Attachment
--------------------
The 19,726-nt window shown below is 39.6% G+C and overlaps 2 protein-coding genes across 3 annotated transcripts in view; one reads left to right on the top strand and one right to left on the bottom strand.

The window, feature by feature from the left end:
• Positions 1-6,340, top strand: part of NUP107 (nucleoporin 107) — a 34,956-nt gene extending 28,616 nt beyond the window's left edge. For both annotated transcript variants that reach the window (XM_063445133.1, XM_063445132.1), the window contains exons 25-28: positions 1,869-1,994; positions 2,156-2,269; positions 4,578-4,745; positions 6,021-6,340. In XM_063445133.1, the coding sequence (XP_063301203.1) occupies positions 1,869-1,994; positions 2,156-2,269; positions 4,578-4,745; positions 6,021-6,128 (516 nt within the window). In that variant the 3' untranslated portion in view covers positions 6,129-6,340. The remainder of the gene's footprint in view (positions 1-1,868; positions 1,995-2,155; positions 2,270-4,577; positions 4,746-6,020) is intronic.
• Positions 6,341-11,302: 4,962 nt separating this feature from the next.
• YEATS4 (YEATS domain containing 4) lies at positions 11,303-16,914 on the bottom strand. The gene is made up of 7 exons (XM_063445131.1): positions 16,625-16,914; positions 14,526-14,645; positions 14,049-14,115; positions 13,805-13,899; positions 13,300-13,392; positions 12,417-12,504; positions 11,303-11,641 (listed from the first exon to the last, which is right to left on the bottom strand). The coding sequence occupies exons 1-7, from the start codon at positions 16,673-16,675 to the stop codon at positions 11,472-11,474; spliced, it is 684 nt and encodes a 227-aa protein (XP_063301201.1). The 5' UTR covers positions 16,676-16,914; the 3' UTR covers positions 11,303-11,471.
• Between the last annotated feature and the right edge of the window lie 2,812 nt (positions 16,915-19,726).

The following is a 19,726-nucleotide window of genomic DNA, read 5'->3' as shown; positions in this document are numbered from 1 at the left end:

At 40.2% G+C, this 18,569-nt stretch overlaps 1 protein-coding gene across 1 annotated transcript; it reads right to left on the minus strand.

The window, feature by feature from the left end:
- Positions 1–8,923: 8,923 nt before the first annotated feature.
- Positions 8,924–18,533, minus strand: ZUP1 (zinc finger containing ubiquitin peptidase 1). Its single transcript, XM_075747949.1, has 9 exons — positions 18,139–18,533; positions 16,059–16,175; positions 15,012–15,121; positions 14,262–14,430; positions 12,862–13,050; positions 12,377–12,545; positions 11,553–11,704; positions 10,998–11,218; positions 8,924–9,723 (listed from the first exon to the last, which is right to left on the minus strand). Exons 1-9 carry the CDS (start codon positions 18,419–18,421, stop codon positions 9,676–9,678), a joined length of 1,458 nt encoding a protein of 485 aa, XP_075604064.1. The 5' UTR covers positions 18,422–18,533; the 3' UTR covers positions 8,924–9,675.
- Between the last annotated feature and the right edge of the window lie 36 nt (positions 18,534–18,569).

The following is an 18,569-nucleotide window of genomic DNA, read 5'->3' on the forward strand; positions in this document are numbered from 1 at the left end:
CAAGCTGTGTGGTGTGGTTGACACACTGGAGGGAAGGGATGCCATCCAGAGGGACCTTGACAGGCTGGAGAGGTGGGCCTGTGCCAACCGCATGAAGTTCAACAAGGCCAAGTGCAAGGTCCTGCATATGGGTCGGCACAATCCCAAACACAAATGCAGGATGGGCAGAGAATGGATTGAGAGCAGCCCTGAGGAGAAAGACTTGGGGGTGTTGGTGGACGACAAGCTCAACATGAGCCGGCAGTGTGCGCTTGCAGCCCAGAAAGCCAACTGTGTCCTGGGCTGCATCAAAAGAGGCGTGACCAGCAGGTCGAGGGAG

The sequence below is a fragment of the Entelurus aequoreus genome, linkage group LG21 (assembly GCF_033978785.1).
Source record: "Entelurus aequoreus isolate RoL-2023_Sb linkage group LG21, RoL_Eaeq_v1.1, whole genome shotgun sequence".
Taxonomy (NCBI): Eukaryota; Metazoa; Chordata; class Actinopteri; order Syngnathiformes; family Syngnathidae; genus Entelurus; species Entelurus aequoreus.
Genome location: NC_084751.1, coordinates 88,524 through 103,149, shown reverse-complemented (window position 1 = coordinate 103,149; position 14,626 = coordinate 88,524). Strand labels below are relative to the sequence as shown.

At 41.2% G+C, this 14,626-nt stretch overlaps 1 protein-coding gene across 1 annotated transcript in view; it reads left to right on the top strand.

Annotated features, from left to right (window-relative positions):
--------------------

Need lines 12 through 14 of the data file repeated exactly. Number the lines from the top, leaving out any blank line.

- Between the last annotated feature and the right edge of the window lie 36 nt (positions 18,534–18,569).

The following is an 18,569-nucleotide window of genomic DNA, read 5'->3' on the forward strand; positions in this document are numbered from 1 at the left end:
CAAGCTGTGTGGTGTGGTTGACACACTGGAGGGAAGGGATGCCATCCAGAGGGACCTTGACAGGCTGGAGAGGTGGGCCTGTGCCAACCGCATGAAGTTCAACAAGGCCAAGTGCAAGGTCCTGCATATGGGTCGGCACAATCCCAAACACAAATGCAGGATGGGCAGAGAATGGATTGAGAGCAGCCCTGAGGAGAAAGACTTGGGGGTGTTGGTGGACGACAAGCTCAACATGAGCCGGCAGTGTGCGCTTGCAGCCCAGAAAGCCAACTGTGTCCTGGGCTGCATCAAAAGAGGCGTGACCAGCAGGTCGAGGGAG